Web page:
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Six close friends meet each week for a game night involving board games, charades and pop culture trivia quizzes. Being the most competitive of the bunch, Max and his wife Annie, who seem to be a perfect match in every way, usually win every time. However, their marriage is on rocky ground as Annie fears that Max doesn't want to have children. When Max's shady brother Brooks reappears after a long mysterious absence and suggests that they have their next gathering at his place, no one expects that their weekly game night is about to go to the next level as Brooks organizes a full blown murder mystery party complete with actors as criminals and cops for them. However, when Brooks is violently kidnapped in front of everyone, it turns out that the game is all too real. Now, Max, Annie, their womanizing dimwitted friend Ryan, his domineering Irish date Sarah, and their childhood friends Michelle and her husband Kevin, who's obsessed with finding out with which mysterious celebrity ...
While unlikely to ever be regarded as a classic side-splittingly hilarious comedy kingpin, Game Night is a refreshing and original mainstream experience, which is far and away the best high-profile Hollywood comedy to come our way in sometime.
Directed by Horrible Bosses writing duo and Vacation director's John Francis Daley and Jonathan Goldstein, Game Night takes the one-time nerd only board game night to the big-time as we find ourselves a part of a games night with a difference as Jason Bateman and Rachel McAdam's game loving couple Max and Annie and their collection of friends find themselves trying to rescue Max's successful brother Brooks (played brilliantly against type by Kyle Chandler) from a real-life hostage situation.
It's a high concept central idea and one that works thanks to Daley and Goldstein's assured and often imaginatively constructed direction and the ability for the film to both not take itself too seriously or not playing to the lowest common denominators.
It feels like many moons since a comedy of this ilk wasn't filled with unnecessary profanities, sex jokes and loud-mouthed side characters but thankfully Game Night largely avoids these comedic pitfalls and just focuses itself on telling a genuinely good story with a large collection of jokes that work on their own merits.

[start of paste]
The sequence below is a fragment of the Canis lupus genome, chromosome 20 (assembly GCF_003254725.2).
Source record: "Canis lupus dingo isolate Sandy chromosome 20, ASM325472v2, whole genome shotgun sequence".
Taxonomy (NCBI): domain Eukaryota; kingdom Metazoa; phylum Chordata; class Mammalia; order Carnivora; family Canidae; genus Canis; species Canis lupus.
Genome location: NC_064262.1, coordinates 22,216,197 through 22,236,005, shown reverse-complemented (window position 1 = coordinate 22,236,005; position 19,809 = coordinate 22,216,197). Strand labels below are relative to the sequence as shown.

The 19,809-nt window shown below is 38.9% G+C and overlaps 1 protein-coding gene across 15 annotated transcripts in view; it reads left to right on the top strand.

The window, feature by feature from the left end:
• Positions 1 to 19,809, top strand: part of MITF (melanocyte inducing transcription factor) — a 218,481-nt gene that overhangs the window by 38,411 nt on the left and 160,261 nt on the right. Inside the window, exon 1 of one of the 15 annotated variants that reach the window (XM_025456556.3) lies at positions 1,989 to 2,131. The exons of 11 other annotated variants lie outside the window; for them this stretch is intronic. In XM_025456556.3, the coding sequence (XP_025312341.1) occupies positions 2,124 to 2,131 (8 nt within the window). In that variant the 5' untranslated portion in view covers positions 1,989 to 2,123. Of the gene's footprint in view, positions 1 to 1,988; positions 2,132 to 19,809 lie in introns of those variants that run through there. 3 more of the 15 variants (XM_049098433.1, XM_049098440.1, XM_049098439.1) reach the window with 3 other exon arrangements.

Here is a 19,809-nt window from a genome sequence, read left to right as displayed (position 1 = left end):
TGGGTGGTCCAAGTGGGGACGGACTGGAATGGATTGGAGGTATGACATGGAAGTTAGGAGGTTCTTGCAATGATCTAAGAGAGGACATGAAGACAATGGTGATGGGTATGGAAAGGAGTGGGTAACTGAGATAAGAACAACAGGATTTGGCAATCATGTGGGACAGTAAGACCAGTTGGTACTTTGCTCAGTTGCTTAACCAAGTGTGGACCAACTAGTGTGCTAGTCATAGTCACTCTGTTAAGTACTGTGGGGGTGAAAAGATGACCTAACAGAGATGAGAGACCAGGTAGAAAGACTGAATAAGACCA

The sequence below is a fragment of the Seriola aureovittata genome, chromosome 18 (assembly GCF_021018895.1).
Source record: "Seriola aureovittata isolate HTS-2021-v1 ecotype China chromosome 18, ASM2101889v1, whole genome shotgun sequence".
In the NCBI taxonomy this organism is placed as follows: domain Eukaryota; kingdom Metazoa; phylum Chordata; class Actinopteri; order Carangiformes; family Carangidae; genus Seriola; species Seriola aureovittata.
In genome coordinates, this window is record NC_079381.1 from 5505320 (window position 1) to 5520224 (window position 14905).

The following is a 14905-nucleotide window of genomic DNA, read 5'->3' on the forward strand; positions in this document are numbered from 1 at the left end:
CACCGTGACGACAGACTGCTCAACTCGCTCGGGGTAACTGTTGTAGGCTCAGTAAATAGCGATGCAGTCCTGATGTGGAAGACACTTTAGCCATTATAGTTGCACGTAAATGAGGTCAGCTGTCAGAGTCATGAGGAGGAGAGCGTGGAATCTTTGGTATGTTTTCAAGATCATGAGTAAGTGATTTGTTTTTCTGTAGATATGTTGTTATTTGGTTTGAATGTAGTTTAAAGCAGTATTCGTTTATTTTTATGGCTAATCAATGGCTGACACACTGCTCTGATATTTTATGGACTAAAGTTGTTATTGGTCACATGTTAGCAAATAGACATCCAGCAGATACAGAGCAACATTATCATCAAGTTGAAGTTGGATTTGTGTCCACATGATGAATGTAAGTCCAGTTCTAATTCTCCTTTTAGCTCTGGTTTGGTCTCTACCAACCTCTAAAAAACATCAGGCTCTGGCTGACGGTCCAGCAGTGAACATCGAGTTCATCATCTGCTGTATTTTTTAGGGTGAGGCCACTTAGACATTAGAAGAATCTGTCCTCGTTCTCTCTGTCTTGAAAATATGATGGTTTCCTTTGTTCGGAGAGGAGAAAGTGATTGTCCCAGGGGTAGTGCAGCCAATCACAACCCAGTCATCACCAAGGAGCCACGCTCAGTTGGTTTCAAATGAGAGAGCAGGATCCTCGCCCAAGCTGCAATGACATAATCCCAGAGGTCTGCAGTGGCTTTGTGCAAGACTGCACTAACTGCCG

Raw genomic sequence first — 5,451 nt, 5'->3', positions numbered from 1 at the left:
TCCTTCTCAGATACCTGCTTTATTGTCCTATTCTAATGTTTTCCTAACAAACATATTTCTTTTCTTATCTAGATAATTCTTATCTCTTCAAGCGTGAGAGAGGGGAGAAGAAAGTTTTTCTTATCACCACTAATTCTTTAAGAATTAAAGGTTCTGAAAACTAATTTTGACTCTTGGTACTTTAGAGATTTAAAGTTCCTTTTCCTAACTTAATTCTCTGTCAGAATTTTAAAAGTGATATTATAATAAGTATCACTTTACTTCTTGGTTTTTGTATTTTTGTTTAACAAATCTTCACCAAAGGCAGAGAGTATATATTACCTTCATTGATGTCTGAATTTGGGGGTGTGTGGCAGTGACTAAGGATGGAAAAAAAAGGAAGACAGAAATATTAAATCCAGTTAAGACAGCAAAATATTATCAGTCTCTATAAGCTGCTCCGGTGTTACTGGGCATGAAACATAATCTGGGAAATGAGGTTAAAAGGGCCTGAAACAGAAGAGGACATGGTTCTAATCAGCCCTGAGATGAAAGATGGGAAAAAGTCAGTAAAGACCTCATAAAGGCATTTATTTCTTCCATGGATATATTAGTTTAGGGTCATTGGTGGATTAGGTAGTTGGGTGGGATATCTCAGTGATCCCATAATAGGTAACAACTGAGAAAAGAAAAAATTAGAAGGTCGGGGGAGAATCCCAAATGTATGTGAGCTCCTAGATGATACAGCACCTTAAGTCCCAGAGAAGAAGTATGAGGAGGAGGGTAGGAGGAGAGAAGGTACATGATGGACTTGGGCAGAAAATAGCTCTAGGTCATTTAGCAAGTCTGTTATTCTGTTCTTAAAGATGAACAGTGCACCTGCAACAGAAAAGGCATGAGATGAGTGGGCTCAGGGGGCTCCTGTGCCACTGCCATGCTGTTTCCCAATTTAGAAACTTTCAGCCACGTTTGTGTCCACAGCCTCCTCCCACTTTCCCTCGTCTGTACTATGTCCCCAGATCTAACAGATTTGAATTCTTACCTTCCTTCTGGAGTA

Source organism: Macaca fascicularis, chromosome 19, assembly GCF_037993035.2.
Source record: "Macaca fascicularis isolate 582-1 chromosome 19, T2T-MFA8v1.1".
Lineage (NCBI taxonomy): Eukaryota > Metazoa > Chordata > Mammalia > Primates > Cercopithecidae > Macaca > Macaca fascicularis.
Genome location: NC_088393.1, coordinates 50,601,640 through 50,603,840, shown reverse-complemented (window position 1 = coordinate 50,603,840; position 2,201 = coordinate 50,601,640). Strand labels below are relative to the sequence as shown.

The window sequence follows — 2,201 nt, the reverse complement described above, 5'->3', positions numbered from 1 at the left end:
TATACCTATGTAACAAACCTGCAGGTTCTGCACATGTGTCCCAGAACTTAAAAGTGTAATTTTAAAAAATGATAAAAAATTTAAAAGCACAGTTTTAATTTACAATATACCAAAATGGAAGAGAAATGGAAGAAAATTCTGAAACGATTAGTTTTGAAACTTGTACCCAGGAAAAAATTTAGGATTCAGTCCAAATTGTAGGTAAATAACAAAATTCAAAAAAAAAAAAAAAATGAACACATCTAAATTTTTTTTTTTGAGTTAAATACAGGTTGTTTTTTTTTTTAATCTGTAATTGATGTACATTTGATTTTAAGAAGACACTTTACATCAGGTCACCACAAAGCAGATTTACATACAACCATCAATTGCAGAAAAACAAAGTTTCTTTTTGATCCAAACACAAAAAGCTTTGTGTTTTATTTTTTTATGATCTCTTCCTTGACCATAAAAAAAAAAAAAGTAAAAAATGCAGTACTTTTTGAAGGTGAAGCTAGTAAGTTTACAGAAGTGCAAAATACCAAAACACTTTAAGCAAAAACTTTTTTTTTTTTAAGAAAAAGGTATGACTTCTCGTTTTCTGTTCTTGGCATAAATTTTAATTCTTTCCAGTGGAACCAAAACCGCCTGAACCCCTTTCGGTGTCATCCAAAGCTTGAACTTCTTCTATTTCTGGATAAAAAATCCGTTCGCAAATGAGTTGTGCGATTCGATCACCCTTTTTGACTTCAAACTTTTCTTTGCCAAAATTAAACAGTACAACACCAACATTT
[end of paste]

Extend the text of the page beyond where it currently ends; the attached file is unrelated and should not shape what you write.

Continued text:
It's great to see Daley and Goldstein advance from their Horrible Bosses writing breakthrough and the relative misfire of their updating of the Vacation series as Game Night is without question the most assuredly filmed Hollywood comedy in sometime.
David Fincher himself would be proud as the duo give the film a visual flair and pizazz not often found in such genre films, from the way in which they shoot some establishing shots like a real-life board game or an eye-popping keeping's off sequence in a glamorous house, Game Night is filled with visual gems that when combined with Drive and Neon Demon composer Cliff Martinez's score, create a memorable mood and setting.
Coinciding with Daley and Goldstein's wins is the work of the films cast. Jason Bateman is as Jason Batemany as you'd expect but surrounded by the likes of Rachel McAdams (who looks like she's never had this much fun) and a downright hilarious Jesse Plemon's as Max and Annie's super awkward and potentially serial-killer like neighbour Gary, the whole cast elevate each other's work to a level that makes you hope this isn't the last game night we will be spending with this colourful bunch.
Final Say -
Like any good games night, Daley and Goldstein's film provides a lot of fun, laughs and genuinely memorable times. Game Night is Hollywood comedy filmmaking done right and by avoiding the problems that have faced its recent cohorts (overlong running times, unnecessary vulgarity, annoying characters); Game Night becomes a highly recommendable night out at the movies.
4 Fabergé egg's out of 5
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